• Funny you should mention that, but that 973,000 was the figure mentioned by David Jensen, on the Network Chart in January 1989. Which (as it 'appens) is just 4,000 short on the x20 figure I got, before I reduced the multiplier. The 977,000 I got to x20, would basically match the figure in the NME Book, where (again) some of the multipliers of MRIB, have also been marked too high. Seems MRIB, loved big figures. Probably the 831,000 on a MRIB x17, would make more sense, which would cover 88/89 in full. Alan Jones suggests both Cliff in 88 (& Rick Astley in 87) both sold the same amounts...but then says that 18 is his multiplier for 1987, so Rick sold a tad under 800,000 under his (then) rules. Had he continued with that idea, then Cliff also sold, just under 800,000 in 88/89. Sounds feasible. Sometimes the multiplier may have been spot on, others not. According to BPI it only ever got a silver disc for 250,000 sales! It's the same thing for 1979, if Heart Of Glass sold a million in a year, then so did "We Don't Talk Anymore", but neither did. They were nearly 850,000 a piece.

                                                  Graham...The 60s charts were not mostly London based (that is wrong). Melody Maker is more Northern related in 60s terms & also took Northern Ireland in their equation of points based Top 50s. Hence all those Northern Soul hits, not featured on other charts. Shops were listed in the paper in the early days. NME was fixed at times, by slapping in sales by adverts to the paper. Disc was rather small & was later swallowed up by Melody Maker's enormous 60s polls. While Record Retailer was limiting itself to easy listening outlets, hence why you had Frank Ifield & Des O'Connor having #1s, that weren't real in context, to unvaried polls. None had more polls in London. They were equally established in Southampton, Leeds, Glasgow, Cardiff & Liverpool. Even more good reason, why the fabulous BBC, added the lot together, for the overall average.

                                                  Comment


                                                  • Originally posted by Graham76man
                                                    The problem with sampling is that you cannot add things like the weather into the factor. For your sample could be out by miles if for example a huge bunch of kids that would have bought records in one town and another huge bunch of kids stayed home because it was chucking it down in the next sample town. I doubt if Gallup adjusted the sample to take into the fact that there was a storm in Sutherland one day! Samples also doesn't fully represent regional sales. A sample of 250 could miss out a lot of big population areas. And in the end we are talking people numbers here!
                                                    This is covered by the fact that each cell only contained shops in a particular region, so while shops in Newcastle might be matched to equivalent shops in Sunderland, even Leeds (and Sheffield) would be in a different cell. There would be shops on the panel in Sunderland anyway, so on the rare occasions that this 'weather event' actually affected sales it would just mean fewer than normal sales for the north-east of England cells.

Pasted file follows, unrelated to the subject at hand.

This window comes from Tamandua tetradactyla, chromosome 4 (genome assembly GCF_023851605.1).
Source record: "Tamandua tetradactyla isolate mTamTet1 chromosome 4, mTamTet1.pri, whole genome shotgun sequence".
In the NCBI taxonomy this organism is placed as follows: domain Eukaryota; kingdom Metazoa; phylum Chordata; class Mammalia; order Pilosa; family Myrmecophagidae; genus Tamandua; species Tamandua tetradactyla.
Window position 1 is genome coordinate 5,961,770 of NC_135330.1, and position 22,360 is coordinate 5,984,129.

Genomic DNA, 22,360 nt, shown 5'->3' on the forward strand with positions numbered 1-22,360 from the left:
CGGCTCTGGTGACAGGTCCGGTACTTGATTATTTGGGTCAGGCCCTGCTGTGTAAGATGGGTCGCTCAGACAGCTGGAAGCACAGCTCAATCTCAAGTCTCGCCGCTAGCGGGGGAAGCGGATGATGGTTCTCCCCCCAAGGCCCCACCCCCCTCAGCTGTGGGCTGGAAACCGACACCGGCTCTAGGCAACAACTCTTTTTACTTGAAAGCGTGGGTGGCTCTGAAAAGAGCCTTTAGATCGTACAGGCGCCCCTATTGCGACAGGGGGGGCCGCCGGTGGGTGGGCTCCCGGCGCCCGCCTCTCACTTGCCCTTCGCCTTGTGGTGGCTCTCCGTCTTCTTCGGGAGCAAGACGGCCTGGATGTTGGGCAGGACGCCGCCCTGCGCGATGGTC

Originally posted by Graham76man
                                                    I was told by a record industry person that the only chart shop in Sheffield during the 70's was Bradleys Records. When I was buying records in the late 70's, there were stacks of Record Shops in Sheffield. I hardly think that one chart shop would have showed a true reflection of sales for a massive city like that. Knowing Bradleys too they didn't sell "punk" records! So you can add different types of music to the exclusion list of sampling.
                                                    This may be true of the BMRB era, but Gallup created a register of all shops selling recorded music and categorised them by type, chain, area, volume of sales and built a representative sample from this information.
                                                    Originally posted by Graham76man
                                                    Another factor you have to take in is being a "chart shop" brought huge benefits. The industry also knew which of the shops were providing sales information.
                                                    This is a known phenomenon, e.g. in March 1992 the market estimate based on the multiplier for the Wedding Present's single Three was more than 15,000 in its first week, despite being limited to only 10,000 copies. But most of them went to chart returns shops.

                                                    This caused sales estimates to have the potential to be slightly too high, the above example being an extreme case because availability was not even throughout the market. But you're the guy who thinks the sales figures are way too low....
                                                    Originally posted by Graham76man
                                                    I also remember seeing Sheena Easton on that BBC series that made her a star in the 80's going into record shops and seeing lots of copies of her new single being sold. Later in the day she went to the Chart people and they ran a computer sales check for her record. It showed none had been sold!
                                                    Perhaps they should have visited the following week because the sales data didn't come in on a daily basis in those days.

                                                    Comment